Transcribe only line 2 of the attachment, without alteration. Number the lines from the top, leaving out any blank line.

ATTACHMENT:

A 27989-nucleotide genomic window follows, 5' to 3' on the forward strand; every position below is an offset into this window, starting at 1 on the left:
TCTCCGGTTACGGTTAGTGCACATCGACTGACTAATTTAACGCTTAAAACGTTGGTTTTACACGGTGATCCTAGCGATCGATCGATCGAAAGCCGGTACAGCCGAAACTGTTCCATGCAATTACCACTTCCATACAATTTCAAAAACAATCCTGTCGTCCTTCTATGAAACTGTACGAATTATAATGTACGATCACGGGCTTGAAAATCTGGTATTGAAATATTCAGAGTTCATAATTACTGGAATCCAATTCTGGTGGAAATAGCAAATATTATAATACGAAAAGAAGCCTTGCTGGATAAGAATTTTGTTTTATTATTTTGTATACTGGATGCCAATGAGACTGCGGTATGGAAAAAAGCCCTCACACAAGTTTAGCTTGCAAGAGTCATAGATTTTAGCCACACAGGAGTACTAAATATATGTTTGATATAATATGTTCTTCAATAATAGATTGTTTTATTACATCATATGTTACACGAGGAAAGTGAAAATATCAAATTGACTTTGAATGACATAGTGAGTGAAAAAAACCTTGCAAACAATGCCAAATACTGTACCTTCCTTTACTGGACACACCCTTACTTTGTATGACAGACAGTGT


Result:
TCTCCGGTTACGGTTAGTGCACATCGACTGACTAATTTAACGCTTAAAACGTTGGTTTTACACGGTGATCCTAGCGATCGATCGATCGAAAGCCGGTACAGCCGAAACTGTTCCATGCAATTACCACTTCCATACAATTTCAAAAACAATCCTGTCGTCCTTCTATGAAACTGTACGAATTATAATGTACGATCACGGGCTTGAAAATCTGGTATTGAAATATTCAGAGTTCATAATTACTGGAATCCAATTCTGGTGGAAATAGCAAATATTATAATACGAAAAGAAGCCTTGCTGGATAAGAATTTTGTTTTATTATTTTGTATACTGGATGCCAATGAGACTGCGGTATGGAAAAAAGCCCTCACACAAGTTTAGCTTGCAAGAGTCATAGATTTTAGCCACACAGGAGTACTAAATATATGTTTGATATAATATGTTCTTCAATAATAGATTGTTTTATTACATCATATGTTACACGAGGAAAGTGAAAATATCAAATTGACTTTGAATGACATAGTGAGTGAAAAAAACCTTGCAAACAATGCCAAATACTGTACCTTCCTTTACTGGACACACCCTTACTTTGTATGACAGACAGTGT